Median raphe cysts are congenital uncommon lesions of the male genitalia developing along the median penile raphe from the meatus to the perineum [1]. They result from “tissue trappings” during the intra-uterine process of closure of urethral or genital folds [4]. Their clinical presentation is usually as a flesh to yellow solitary cyst, multiple cysts, or canal-like lesions in the ventral midline part of the penis and perineum [2]. The penile shaft is the most frequent location, followed by subcoronal, scrotal and perineal areas [1]. Cysts may sightly fluctuate in size throughout life [3]. Three histologic patterns have been described: 1) urethral type lined with pseudostratified columnar epithelium, such as the urothelium; (2) epidermoid type, with squamous stratified epithelium; and (3) mixed type, with both epitheliae. The urethral type is the most frequent (70.1%) [4]. Their diagnosis in children is probably underreported with a median age at diagnosis of 24,6 years [5]. In fact, as cysts do not connect with urethra, up to 75% of cases are asymptomatic and infection is a rare complication [2, 6]. Other described complications are the cysts rupture and sexual interference in adulthood4. To prevent relapses and clinical symptoms, the majority of authors recommend surgical excision followed by primary closure1,5.

In case of infection, the most common organisms found in adults’ patient are Neisseria gonorrhoeae, Trichomonas vaginalis and Staphylococcus aureus [6]. This case is unique in literature because the drainage liquid culture resulted positive for Serratia Marcescens, a common pathogen causing infections in patients affected by immunodeficiencies. In particular, chronic granulomatous disease (CGD) characterized by the defect in superoxide production, is the first immunodeficiency to rule out. Patients with CGD have an increased susceptibility to a narrow spectrum of pathogens including, beyond Serratia Marcescens, Staphylococcus aureusBurkholderia cepacia complex, Nocardia species, Aspergillus species, Salmonella species and Mycobacterium tuberculosis. Most patient initially present within 5-years-old with lymphadenitis, abscesses especially of the liver and perianal region, pulmonary infections, osteomyelitis, and sepsis. Genitourinary and gastrointestinal systems are generally affected by granulomatous inflammation. The gold standard for diagnosing CGD is flowcytometric dihydrorhodamine (DHR) neutrophil respiratory burst assay to assess the nicotinamide adenine dinucleotide phosphate (NADPH) oxidase function [7, 8].

Conclusion

The diagnosis of median raphe cysts is clinical. The condition is more often asymptomatic in childhood, but infection or cyst rupture could occasionally occur. In these circumstances, the majority of authors recommend surgical excision.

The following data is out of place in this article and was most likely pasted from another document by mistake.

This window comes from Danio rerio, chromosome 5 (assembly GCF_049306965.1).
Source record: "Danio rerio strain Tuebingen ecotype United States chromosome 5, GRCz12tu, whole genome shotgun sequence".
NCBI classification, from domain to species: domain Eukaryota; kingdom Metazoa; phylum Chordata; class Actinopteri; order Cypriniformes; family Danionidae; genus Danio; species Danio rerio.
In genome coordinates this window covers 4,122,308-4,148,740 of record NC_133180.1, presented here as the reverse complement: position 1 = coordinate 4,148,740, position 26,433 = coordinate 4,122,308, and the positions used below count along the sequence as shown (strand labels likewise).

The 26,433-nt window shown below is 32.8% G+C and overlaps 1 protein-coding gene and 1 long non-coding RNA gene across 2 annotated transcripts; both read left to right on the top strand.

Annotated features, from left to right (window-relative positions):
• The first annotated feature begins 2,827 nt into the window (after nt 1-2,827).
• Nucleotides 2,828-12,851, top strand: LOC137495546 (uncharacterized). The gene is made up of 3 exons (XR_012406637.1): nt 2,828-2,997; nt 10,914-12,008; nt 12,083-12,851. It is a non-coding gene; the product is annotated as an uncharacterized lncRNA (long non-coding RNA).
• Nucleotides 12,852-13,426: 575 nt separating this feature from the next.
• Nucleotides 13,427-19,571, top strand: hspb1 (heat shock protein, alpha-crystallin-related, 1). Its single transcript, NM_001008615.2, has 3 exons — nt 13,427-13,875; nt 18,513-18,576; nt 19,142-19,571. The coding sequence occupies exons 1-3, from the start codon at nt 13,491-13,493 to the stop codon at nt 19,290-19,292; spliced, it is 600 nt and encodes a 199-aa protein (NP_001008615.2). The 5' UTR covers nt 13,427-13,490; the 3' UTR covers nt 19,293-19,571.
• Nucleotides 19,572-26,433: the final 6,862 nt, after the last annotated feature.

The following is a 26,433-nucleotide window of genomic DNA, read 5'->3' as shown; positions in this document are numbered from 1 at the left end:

Our case is the first described in literature in which cyst’ liquid culture resulted positive for Serratia Marcescens. Every infection caused by this gram-negative organism should raise the suspicion of an underlining immunological disorder, and chronic granulomatous disease should always be excluded.

Availability of data and materials

Data sharing is not applicable to this article as no datasets were generated or analysed during the current study.

Abbreviations

CGD:

Chronic granulomatous disease

DHR:

Dihydrorhodamine

NADPH:

Nicotinamide adenine dinucleotide phosphate

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Acknowledgements

The authors thank Martina Bradaschia for the English revision of the manuscript.

Funding

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Authors

Contributions

SR contributed in all parts of the study, concepted, and wrote the paper. RD contributed to clinical management and consulting and revised the manuscript. VD contributed to clinical management and consulting and revised the manuscript. EB contributed in all parts of the study and revised the manuscript. All authors read and approved the final manuscript.

Corresponding author

Correspondence to Sara Romano.

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The Institute’s IRB approved the study. Consent form was obtained.

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The authors declare that we have obtained the written consent from patient’s parents for publication of the photographs in all forms and media.

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The authors declare that they have no competing interests.

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Romano, S., Dall’Amico, R., Declich, V. et al. A serpiginous lesion of scrotum. Ital J Pediatr 48, 36 (2022). https://doi.org/10.1186/s13052-022-01224-7

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Keywords

  • Child
  • Scrotum
  • Scrotal raphe cyst
  • Infection
  • Serratia marcescens